Micromanagement is not a bad word

It just gets a bad rap. Here's how to set junior employees up for success in remote.

Recently, we casually polled the internet on this question:

Casual polls on reddit and LinkedIn.

Now, say what you will about the nature of the question, the implicit bias contained within, and the fact there should be an "option 3" as a couple commenters pointed out. But as far as a quick gut-check goes, these results validate a hunch I had, one I've discussed with colleagues at Slite and other remote companies.

Remote companies generally don't set up junior employees for success.

Why junior employees are more likely to fail in remote

It's really expensive to hire a junior employee just to set them up to fail. We have to assume it's not intentional.

First off, certain personalities thrive in remote. We've discussed this in a previous blog:

Team members in an async company need to be doers, drivers, and promoters of their own work.

If a new hire has these qualities naturally, or arrives on Day One having already adopted good remote habits, they will be in a better position than someone who is still learning how to work in a team, via screens and at a distance.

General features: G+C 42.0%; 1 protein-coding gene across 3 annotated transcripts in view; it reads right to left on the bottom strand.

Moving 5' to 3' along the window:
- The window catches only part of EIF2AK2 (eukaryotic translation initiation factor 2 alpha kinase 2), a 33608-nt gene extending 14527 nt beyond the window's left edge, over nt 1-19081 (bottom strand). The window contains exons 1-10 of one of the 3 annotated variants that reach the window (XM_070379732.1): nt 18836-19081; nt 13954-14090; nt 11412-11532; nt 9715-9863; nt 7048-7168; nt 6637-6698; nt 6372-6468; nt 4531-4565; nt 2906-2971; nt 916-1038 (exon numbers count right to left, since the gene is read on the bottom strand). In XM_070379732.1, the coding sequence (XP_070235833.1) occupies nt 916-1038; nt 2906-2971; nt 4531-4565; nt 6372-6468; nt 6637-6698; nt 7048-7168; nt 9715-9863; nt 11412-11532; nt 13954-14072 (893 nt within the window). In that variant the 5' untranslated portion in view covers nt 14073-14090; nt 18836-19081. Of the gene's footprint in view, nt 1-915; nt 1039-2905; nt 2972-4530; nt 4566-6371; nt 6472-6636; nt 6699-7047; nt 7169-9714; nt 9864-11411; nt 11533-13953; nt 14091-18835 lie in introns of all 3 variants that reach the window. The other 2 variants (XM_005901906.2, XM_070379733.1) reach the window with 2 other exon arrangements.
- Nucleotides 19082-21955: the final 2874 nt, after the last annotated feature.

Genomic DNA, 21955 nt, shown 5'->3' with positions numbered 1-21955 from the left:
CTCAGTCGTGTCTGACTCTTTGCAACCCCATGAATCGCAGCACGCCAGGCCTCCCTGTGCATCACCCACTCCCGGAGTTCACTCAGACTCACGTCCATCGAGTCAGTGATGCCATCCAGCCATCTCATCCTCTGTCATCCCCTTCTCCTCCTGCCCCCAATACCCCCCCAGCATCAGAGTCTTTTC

Training and upskilling junior employees in remote is not impossible, but it is more challenging than IRL.

Here's a quick rundown of why:

As you can see, junior remote employees are doing almost 2x the upskilling they're doing in the office. It's not their fault they are struggling to get up to speed as quickly.

But managers, who are under pressure to meet their own goals as well as their new hire's, are impatient about wanting to see impact, immediately. They also have worked remotely for a while and are used to doing, driving, and promoting their own work. There's little empathy for someone who needs to be shown the ropes, and frustration with someone constantly pinging them with questions.

But there are incremental and easy ways to build good remote habits from scratch.

Micromanagement vs. micro-tasks

Micromanagement gets a bad rap. But maybe we're just thinking about it in the wrong way. Breaking down tasks into tiny chunks is actually a really helpful way for newer employees to get reassurance, build confidence, and learn accountability. For managers, this incremental approach creates guardrails for the project itself, and eventually creates a path for off-ramping the new team member.

Example: engineering intern

One of the developers at Slite has been working with an intern. Here's his quite simple recipe for building up to bigger tasks:

  1. First, they start on training exercises, unrelated to the product work, where the junior developer learns our technologies and workflows
  2. Then, they move on to easy bug fixes / small wording changes to make, so they can focus on learning the workflows
  3. Then, they follow the same process as any other dev when faced with a daunting task: breaking down and splitting up big challenges.